The NHS Blood and Transplant Clinical Trials Unit is managing the convalescent plasma aspects of the REMAP-CAP and RECOVERY trials.
This page answers some of the common clinical queries about the trials.
Is there a possibility that convalescent plasma will be more effective during the acute phase of virus replication rather than in patients with acute respiratory distress syndrome?
The effectiveness (or otherwise) of convalescent plasma is not yet proven, and this is the purpose of providing convalescent plasma through trials. Each trial is looking at patient treatment in different settings:
- REMAP-CAP is recruiting the most severely ill patients (in intensive care)
- RECOVERY is recruiting patients being treated in hospital
No. It is a theoretical risk. The plasma we are giving has high levels of neutralising antibodies.
Problems occur with antibody dependent enhancement if the antibodies transfused are not neutralising in nature.
Whilst the Advisory Committee on the Safety of Blood, Tissues and Organs (SaBTO) has permitted the use of UK plasma in blood products, there has been no change to its use for fractionation.
However, SaBTO and the Medicines and Healthcare products Regulatory Agency (MHRA) are presently considering if UK plasma donations can be used for manufacture of convalescent plasma immunoglobulin. NHS Blood and Transplant will aim to support, should this use be approved.
At present the clinical trials are only looking at post-infection treatment, but data will be reviewed if it suggests that prophylaxis may warrant further investigation.
REMAP-CAP is recruiting adults only. RECOVERY will include children and neonates.
Could the use of convalescent plasma in the sickest patients only lead to delay in progressing with the RECOVERY trial?
No. Each trial has its own patient recruitment criteria independent of each other.
We will start RECOVERY when we have sufficient plasma to start the trial and hope to begin at the end of May.
The risk for convalescent plasma is the same as the risk for other blood components. SaBTO has decided that pathogen inactivation is not necessary for convalescent plasma after a review of the evidence.
We don’t know yet, this is why we are assessing patients in great detail as part of the trial.
Do you expect patients receiving convalescent plasma to still produce the same antibody response themselves, or is there a danger that their own immune response will be diminished?
We don’t know yet, we will assess this as part of the trial.
Yes. One of our subgroup analyses in REMAP-CAP is to see if it is effective in patients who have already developed antibodies against COVID-19.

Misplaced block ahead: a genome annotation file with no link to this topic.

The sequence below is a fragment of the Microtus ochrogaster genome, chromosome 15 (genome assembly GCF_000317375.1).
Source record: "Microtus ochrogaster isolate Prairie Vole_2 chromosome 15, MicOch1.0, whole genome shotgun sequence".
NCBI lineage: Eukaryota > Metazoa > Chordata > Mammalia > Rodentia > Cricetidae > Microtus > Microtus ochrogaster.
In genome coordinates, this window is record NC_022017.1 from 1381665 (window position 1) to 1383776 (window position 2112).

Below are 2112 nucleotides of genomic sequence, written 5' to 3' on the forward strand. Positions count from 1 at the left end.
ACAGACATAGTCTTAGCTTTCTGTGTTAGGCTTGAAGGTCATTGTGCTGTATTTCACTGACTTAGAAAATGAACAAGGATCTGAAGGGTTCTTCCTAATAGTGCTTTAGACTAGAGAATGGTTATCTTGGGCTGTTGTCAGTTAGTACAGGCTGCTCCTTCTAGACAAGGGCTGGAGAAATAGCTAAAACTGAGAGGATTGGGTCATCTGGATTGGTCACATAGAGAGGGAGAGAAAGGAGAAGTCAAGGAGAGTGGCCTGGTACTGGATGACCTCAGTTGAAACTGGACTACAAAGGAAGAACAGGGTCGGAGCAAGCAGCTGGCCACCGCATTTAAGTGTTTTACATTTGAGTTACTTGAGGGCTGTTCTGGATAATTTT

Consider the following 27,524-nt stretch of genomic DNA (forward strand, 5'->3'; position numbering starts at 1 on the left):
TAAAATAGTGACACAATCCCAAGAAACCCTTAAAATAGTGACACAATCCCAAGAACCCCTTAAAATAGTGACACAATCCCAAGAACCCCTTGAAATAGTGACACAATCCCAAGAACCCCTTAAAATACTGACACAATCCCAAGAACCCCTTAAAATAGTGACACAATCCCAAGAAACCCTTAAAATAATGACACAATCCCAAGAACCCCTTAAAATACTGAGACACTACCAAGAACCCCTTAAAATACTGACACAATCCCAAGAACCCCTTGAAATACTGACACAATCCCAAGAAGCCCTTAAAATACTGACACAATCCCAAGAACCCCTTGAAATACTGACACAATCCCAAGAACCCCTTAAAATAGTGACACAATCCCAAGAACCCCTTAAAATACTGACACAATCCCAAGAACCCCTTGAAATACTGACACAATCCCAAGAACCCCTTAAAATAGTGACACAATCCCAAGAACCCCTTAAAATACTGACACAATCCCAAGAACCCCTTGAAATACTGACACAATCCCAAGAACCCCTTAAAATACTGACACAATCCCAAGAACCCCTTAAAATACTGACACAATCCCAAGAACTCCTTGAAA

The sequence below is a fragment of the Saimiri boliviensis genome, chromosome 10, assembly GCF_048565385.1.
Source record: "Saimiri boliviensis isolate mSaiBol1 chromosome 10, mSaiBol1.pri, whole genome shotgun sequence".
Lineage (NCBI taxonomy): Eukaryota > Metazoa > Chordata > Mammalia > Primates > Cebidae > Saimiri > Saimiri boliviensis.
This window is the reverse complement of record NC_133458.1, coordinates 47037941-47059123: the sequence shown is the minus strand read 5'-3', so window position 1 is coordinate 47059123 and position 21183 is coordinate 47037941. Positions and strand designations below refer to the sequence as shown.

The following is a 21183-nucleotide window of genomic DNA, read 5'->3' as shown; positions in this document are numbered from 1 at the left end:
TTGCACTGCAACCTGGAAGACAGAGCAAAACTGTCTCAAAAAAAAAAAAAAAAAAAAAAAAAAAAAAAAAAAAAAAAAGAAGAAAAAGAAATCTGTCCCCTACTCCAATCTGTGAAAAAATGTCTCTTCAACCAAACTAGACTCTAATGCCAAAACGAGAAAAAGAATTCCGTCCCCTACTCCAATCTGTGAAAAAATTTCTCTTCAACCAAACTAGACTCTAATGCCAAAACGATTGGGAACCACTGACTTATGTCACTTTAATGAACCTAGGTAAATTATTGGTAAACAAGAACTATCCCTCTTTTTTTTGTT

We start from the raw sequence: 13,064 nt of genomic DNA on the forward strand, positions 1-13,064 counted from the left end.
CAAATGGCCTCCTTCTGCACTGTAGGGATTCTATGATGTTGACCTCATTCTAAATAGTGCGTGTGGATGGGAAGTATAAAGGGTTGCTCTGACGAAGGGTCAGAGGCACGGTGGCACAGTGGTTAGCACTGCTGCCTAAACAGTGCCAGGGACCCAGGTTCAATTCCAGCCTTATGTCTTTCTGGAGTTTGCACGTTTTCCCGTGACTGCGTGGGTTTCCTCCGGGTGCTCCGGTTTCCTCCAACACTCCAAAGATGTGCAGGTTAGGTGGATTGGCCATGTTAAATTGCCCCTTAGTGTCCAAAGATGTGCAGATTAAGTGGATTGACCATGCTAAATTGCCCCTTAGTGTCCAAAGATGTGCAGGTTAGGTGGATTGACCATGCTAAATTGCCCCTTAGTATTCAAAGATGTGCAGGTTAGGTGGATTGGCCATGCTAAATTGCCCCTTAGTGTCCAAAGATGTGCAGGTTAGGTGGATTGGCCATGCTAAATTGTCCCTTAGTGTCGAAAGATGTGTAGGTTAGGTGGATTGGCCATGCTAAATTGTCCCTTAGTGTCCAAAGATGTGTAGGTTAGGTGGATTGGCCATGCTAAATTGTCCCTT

REMAP-CAP is for patients in intensive care and who, therefore, are under the highest levels of observation and care.
This provides increased opportunity to observe and also to intervene if necessary.
The reason for doing a trial is that we do not yet know the answer to this question.
Are there any concerns regarding pro-coagulopathic effects with plasma transfusions where the patients have normal or high levels of factors?
We will assess the effect of convalescent plasma on venous thrombotic events up to 90 days after the start of the trial to assess the effect on clinical thrombosis (a blood clot inside a blood vessel).
Is there a cut off for administration with fibrinogen and or Factor v11 levels which can be quite high in these patients?
Should patients on continuous veno-venous hemofiltration be concerned about loss of efficacy of convalescent plasma?
This will be something we can assess as part of the trial.
If the plasma includes donations from multiparous women, is there an increased risk of transfusion-related acute lung injury (TRALI)?
All plasma from female donors is tested for human leukocyte antigen/human platelet antigen as a safety measure to minimise the TRALI risk.
What evidence is there from China that convalescent plasma is therapeutically beneficial for COVID-19 patients?
A rapid systematic review of the evidence is about to be published by Cochrane which summarises the evidence.
Contraindications are a previous history of moderate or severe allergy to blood components and a previous history of TRALI. Or a known objection to receiving plasma containing blood components.
If the patient has a severe reaction that could be TRALI or bacterial contamination it needs to be quarantined and usual investigations made. Standard methods for referral apply.
All transfusion related adverse reactions should be reported in the usual way (to SHOT/SABRE). In addition, serious adverse reactions following convalescent plasma transfusion should also be reported to the relevant trial team.